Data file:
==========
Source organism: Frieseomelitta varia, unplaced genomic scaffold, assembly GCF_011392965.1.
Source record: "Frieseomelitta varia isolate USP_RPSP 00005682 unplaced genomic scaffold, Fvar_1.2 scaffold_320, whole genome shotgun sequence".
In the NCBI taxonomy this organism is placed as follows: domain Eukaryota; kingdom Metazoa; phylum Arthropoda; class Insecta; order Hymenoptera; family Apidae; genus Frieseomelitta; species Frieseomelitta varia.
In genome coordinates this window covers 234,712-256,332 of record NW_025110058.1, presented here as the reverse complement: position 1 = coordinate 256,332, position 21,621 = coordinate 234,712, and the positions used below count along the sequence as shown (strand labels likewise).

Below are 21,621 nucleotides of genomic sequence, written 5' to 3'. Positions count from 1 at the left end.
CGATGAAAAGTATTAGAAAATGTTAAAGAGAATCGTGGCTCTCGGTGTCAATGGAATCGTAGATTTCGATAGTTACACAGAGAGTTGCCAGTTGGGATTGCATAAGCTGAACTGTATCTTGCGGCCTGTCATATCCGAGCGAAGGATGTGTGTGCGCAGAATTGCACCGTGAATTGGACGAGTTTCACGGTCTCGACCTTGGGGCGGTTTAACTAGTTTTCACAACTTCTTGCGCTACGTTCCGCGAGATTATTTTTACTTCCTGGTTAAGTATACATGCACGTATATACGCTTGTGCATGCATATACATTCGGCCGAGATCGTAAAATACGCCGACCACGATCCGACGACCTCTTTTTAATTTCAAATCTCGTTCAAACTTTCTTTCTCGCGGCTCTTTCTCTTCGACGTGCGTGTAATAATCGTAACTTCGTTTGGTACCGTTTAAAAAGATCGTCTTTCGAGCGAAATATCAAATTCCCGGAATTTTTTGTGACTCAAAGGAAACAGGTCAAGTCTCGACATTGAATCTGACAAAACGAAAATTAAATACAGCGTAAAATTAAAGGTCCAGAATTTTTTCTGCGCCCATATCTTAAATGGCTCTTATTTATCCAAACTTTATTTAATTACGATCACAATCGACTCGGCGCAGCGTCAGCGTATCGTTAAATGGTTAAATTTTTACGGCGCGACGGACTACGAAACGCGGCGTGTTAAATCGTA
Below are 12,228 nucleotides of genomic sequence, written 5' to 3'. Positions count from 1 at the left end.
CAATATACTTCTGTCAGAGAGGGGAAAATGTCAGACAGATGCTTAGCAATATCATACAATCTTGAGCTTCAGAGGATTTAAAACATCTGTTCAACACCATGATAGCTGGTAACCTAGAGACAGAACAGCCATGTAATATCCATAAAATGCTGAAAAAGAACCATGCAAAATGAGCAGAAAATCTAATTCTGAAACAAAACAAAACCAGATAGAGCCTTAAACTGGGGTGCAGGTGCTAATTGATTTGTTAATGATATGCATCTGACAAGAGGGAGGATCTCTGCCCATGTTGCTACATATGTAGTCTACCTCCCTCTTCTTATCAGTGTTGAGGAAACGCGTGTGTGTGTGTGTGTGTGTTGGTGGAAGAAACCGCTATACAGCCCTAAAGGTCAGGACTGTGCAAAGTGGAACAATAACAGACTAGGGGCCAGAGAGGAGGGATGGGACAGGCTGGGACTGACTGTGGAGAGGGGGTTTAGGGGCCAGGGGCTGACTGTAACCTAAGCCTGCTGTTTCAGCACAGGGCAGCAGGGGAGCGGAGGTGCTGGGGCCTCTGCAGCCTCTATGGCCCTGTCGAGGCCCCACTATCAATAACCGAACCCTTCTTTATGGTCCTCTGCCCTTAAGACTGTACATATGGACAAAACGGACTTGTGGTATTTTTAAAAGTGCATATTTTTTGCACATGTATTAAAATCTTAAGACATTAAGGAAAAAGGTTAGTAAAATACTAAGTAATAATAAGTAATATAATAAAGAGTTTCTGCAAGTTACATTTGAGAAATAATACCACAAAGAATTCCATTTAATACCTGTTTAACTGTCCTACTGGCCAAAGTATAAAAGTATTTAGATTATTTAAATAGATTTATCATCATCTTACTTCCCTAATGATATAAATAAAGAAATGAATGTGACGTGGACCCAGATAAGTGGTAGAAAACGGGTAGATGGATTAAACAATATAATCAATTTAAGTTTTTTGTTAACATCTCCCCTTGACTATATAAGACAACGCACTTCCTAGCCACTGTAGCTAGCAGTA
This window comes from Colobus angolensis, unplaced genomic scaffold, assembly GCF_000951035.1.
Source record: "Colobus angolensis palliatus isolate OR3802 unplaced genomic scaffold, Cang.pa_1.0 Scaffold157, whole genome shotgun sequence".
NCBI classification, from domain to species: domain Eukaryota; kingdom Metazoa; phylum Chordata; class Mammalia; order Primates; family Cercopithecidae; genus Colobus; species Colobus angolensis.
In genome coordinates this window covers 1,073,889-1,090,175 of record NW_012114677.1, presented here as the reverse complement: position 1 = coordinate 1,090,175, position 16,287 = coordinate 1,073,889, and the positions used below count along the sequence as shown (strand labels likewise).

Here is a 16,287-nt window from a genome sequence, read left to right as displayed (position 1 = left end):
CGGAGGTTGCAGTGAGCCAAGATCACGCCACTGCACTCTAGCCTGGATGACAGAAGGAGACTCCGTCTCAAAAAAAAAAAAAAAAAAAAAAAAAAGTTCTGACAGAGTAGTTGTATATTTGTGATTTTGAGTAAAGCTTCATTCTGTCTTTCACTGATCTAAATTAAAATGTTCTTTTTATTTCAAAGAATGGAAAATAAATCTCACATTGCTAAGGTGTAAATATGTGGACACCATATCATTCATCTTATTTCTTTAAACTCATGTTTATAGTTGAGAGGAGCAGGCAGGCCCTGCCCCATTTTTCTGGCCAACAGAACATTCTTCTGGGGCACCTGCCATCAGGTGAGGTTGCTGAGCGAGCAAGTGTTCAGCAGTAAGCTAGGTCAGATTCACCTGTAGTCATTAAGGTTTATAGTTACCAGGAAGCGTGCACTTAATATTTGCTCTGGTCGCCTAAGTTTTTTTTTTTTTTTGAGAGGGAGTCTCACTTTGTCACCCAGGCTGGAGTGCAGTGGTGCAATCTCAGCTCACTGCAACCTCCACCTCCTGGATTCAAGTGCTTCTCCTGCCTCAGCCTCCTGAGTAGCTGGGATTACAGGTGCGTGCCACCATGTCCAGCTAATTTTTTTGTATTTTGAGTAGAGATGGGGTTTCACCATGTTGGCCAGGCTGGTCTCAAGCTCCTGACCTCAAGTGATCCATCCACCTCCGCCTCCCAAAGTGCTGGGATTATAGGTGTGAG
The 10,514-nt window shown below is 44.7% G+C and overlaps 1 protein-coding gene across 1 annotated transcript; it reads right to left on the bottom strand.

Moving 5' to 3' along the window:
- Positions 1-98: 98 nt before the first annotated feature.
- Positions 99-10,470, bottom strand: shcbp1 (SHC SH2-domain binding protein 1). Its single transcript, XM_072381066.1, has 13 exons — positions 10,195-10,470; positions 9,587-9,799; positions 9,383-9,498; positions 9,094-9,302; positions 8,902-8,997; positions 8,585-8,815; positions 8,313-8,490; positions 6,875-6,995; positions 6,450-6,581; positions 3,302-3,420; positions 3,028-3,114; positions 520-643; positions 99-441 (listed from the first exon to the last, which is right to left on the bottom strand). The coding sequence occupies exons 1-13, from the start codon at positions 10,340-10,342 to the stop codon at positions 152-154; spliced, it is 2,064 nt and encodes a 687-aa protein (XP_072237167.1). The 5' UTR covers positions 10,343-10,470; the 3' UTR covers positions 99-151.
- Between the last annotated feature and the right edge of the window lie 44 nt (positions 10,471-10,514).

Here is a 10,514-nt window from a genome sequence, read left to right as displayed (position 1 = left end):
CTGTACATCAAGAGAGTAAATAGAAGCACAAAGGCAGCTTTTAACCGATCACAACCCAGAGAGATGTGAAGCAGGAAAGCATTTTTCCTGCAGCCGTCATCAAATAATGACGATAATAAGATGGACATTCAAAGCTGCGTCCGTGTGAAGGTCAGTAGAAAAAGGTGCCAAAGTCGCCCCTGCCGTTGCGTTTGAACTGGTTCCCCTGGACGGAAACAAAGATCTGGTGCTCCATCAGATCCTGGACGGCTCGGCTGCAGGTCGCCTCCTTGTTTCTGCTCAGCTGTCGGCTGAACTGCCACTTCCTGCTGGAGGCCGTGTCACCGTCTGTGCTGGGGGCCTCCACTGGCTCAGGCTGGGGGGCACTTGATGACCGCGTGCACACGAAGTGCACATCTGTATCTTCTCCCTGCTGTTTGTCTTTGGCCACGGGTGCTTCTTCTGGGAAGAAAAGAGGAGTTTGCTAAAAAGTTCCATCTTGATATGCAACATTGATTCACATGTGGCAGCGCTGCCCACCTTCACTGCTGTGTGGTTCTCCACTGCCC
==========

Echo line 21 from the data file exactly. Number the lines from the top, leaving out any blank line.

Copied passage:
CTGTACATCAAGAGAGTAAATAGAAGCACAAAGGCAGCTTTTAACCGATCACAACCCAGAGAGATGTGAAGCAGGAAAGCATTTTTCCTGCAGCCGTCATCAAATAATGACGATAATAAGATGGACATTCAAAGCTGCGTCCGTGTGAAGGTCAGTAGAAAAAGGTGCCAAAGTCGCCCCTGCCGTTGCGTTTGAACTGGTTCCCCTGGACGGAAACAAAGATCTGGTGCTCCATCAGATCCTGGACGGCTCGGCTGCAGGTCGCCTCCTTGTTTCTGCTCAGCTGTCGGCTGAACTGCCACTTCCTGCTGGAGGCCGTGTCACCGTCTGTGCTGGGGGCCTCCACTGGCTCAGGCTGGGGGGCACTTGATGACCGCGTGCACACGAAGTGCACATCTGTATCTTCTCCCTGCTGTTTGTCTTTGGCCACGGGTGCTTCTTCTGGGAAGAAAAGAGGAGTTTGCTAAAAAGTTCCATCTTGATATGCAACATTGATTCACATGTGGCAGCGCTGCCCACCTTCACTGCTGTGTGGTTCTCCACTGCCC